That the first visit of All India Majlis-e-Ittehadul- Muslimeen (AIMIM) leader and Hyderabad MP Asaduddin Owaisi to West Bengal after announcing his party’s intention to contest the forthcoming Assembly poll in the state on Sunday was headlined by his meeting with Muslim cleric and ‘youth leader’ Abbas Siddiqui at Furfura Sharif in Hooghly is significant.
Equally so was his comment after the meeting: “We will work with Abbas Siddiqui. We will work behind him and support whatever decision he takes.” Leaving the details of whether the AIMIM will form an alliance with Siddiqui (who is considering launching his own party) or if he would be appointed head of the AIMIM in Bengal vague, the impact of Owaisi’s presence has made clear that his model of Muslim consolidation politics is beginning to acquire traction, at least in pockets of the country where the community is present in sizeable numbers. West Bengal is not an exception.
Much has been written about the possible impact on the Trinamool Congress’ minority support base due to the AIMIM’s entry. The fact is that with more than a 30 per cent vote share, Muslims are a deciding factor in at least 90 Assembly segments in the state.
Owaisi has till now been focussing on building his party organisation, participating in community outreach programmes, and scouting for potential candidates in districts of West Bengal that adjoin the Seemanchal region of Bihar where his party did remarkably well in the Assembly election. His forging of a putative pact with Siddiqui given the cleric draws his support mainly from North and South 24-Parganas shows that the AIMIM supremo is working on a gameplan to match his ambition.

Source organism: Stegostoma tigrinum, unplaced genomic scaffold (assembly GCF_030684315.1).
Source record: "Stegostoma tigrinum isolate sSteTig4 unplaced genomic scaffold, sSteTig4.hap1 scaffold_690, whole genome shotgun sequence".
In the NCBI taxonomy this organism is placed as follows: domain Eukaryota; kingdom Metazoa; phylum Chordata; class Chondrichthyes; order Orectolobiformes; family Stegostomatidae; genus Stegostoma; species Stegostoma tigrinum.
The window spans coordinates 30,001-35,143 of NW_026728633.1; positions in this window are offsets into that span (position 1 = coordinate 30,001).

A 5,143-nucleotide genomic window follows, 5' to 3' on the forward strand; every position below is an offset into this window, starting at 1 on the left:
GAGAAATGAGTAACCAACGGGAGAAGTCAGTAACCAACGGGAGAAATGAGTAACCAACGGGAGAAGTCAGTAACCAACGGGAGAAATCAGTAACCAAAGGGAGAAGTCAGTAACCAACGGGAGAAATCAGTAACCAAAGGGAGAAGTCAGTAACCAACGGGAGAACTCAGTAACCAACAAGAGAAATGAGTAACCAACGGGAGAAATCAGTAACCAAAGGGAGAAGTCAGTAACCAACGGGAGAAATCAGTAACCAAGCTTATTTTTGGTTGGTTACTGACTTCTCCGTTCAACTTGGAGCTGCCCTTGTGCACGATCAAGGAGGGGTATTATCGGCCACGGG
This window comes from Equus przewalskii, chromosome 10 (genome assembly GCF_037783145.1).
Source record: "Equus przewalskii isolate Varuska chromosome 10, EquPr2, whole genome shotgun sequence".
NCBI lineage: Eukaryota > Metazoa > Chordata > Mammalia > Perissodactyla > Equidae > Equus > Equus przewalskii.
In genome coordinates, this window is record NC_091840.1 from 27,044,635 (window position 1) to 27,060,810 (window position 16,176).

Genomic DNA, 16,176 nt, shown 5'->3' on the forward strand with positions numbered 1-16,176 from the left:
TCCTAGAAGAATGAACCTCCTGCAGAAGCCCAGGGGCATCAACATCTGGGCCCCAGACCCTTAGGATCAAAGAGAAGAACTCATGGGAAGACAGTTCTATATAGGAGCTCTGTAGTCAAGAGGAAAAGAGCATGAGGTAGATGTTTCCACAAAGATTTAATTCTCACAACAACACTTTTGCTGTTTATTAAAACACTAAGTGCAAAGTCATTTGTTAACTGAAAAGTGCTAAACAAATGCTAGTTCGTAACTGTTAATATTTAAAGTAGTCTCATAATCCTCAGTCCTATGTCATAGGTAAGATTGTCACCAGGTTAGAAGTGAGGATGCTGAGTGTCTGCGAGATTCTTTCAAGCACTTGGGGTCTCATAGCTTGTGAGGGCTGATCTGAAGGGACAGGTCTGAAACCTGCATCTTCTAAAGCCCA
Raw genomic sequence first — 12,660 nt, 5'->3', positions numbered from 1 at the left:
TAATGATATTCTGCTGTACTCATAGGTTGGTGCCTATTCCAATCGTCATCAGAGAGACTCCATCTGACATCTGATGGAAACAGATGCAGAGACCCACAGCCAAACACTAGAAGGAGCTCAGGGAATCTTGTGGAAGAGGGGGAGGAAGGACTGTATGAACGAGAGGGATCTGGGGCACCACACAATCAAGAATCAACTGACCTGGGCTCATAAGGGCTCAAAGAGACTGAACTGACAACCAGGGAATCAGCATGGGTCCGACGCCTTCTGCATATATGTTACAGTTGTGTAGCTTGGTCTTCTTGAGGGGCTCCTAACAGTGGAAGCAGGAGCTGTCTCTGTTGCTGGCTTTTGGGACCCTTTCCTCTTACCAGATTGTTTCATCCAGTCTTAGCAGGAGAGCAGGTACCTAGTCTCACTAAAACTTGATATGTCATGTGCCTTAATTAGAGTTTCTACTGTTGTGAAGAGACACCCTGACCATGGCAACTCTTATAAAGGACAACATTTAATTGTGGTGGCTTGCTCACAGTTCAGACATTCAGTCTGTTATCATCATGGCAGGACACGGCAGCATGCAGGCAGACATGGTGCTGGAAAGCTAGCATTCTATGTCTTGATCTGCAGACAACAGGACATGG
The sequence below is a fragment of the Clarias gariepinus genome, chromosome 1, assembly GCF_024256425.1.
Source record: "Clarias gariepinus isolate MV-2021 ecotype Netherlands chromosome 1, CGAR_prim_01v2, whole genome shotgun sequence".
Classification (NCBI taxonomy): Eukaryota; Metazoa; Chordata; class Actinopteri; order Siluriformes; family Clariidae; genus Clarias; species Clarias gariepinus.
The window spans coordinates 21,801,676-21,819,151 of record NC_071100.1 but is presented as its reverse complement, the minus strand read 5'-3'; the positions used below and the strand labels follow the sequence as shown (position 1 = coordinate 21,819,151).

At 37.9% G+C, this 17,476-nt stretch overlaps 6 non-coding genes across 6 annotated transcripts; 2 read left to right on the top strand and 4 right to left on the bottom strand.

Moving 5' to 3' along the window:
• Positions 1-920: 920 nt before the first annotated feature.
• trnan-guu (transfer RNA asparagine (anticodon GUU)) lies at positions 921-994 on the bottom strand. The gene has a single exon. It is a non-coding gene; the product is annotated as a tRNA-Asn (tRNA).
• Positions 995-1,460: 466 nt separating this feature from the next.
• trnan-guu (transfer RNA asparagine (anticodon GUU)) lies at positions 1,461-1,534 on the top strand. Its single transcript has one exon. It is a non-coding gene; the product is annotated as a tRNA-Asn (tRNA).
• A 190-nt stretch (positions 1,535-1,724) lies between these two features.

It will not be all smooth sailing for him, naturally. The formidable Mamata Banerjee still commands strong support among the largely conservative Muslim community of the state while the progressive elements within it have traditionally tilted towards the Left Front.
The Congress retains some support among a cross-section of Muslims and where it has a strong local leader and a semblance of a party organisation, this is electorally relevant.
Which leaves the BJP, which is just not interested in pursuing a Muslim community-specific agenda as it believes it is the politics of minority religious identity which has led to the community’s ghettoization and radicalisation.
Despite having to fend off constant barbs that the AIMIM is the B-team of the BJP, Owaisi’s rise as a contender – though as yet far from power in any meaningful way – has many worried.
The concern stems primarily from the consequences of his quasi-religious agenda with exclusivist undertones for not only an economically backward community with its fair share of obscurantism but also for the hardening of anti-Muslim sentiment among Hindus.
Forget, for a moment, the electoral dividend or debacle such a development may lead to for the parties in the fray. Think, instead, of how the space for societal inclusiveness, reform, and equality before law would shrink on either side.